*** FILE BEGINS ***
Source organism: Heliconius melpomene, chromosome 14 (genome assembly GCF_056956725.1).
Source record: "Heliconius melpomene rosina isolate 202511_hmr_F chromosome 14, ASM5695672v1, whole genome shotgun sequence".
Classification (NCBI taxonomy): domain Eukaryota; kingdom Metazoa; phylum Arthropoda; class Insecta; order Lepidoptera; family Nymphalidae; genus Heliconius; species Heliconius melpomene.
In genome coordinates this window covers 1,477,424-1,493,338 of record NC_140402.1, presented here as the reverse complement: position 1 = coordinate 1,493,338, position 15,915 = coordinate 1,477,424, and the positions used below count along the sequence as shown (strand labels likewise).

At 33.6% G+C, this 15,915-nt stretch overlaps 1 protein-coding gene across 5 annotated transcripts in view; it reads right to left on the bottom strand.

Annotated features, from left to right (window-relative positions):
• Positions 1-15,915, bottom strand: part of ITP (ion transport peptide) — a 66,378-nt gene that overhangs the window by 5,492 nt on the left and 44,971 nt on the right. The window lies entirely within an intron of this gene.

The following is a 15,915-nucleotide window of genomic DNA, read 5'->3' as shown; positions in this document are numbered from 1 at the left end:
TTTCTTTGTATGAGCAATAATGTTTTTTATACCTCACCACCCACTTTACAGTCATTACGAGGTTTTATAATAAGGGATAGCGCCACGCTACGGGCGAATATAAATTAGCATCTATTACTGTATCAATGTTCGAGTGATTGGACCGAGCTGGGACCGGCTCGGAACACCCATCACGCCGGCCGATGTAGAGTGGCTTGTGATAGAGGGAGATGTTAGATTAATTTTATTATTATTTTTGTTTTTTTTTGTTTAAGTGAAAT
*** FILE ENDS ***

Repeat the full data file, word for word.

Source organism: Heliconius melpomene, chromosome 14 (genome assembly GCF_056956725.1).
Source record: "Heliconius melpomene rosina isolate 202511_hmr_F chromosome 14, ASM5695672v1, whole genome shotgun sequence".
Classification (NCBI taxonomy): domain Eukaryota; kingdom Metazoa; phylum Arthropoda; class Insecta; order Lepidoptera; family Nymphalidae; genus Heliconius; species Heliconius melpomene.
In genome coordinates this window covers 1,477,424-1,493,338 of record NC_140402.1, presented here as the reverse complement: position 1 = coordinate 1,493,338, position 15,915 = coordinate 1,477,424, and the positions used below count along the sequence as shown (strand labels likewise).

At 33.6% G+C, this 15,915-nt stretch overlaps 1 protein-coding gene across 5 annotated transcripts in view; it reads right to left on the bottom strand.

Annotated features, from left to right (window-relative positions):
• Positions 1-15,915, bottom strand: part of ITP (ion transport peptide) — a 66,378-nt gene that overhangs the window by 5,492 nt on the left and 44,971 nt on the right. The window lies entirely within an intron of this gene.

The following is a 15,915-nucleotide window of genomic DNA, read 5'->3' as shown; positions in this document are numbered from 1 at the left end:
TTTCTTTGTATGAGCAATAATGTTTTTTATACCTCACCACCCACTTTACAGTCATTACGAGGTTTTATAATAAGGGATAGCGCCACGCTACGGGCGAATATAAATTAGCATCTATTACTGTATCAATGTTCGAGTGATTGGACCGAGCTGGGACCGGCTCGGAACACCCATCACGCCGGCCGATGTAGAGTGGCTTGTGATAGAGGGAGATGTTAGATTAATTTTATTATTATTTTTGTTTTTTTTTGTTTAAGTGAAAT